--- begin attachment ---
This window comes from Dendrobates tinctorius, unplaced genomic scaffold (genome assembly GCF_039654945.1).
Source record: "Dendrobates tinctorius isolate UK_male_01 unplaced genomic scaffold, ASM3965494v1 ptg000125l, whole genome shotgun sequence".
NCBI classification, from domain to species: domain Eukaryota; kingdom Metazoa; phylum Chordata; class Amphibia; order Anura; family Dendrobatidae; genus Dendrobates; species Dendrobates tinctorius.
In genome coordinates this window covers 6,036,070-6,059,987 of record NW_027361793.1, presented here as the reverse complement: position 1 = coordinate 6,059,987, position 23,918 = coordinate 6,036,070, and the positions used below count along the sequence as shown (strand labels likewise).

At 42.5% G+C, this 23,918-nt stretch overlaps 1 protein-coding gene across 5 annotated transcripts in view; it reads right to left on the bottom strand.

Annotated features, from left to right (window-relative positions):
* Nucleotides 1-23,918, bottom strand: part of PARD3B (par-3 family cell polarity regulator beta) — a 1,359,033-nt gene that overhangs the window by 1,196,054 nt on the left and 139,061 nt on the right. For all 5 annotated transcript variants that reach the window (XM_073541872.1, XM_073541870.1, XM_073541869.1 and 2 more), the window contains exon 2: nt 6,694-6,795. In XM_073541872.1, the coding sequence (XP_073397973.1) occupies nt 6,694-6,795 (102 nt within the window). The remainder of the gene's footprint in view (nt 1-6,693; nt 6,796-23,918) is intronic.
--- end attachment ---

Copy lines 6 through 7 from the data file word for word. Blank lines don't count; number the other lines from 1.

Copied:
Annotated features, from left to right (window-relative positions):
* Nucleotides 1-23,918, bottom strand: part of PARD3B (par-3 family cell polarity regulator beta) — a 1,359,033-nt gene that overhangs the window by 1,196,054 nt on the left and 139,061 nt on the right. For all 5 annotated transcript variants that reach the window (XM_073541872.1, XM_073541870.1, XM_073541869.1 and 2 more), the window contains exon 2: nt 6,694-6,795. In XM_073541872.1, the coding sequence (XP_073397973.1) occupies nt 6,694-6,795 (102 nt within the window). The remainder of the gene's footprint in view (nt 1-6,693; nt 6,796-23,918) is intronic.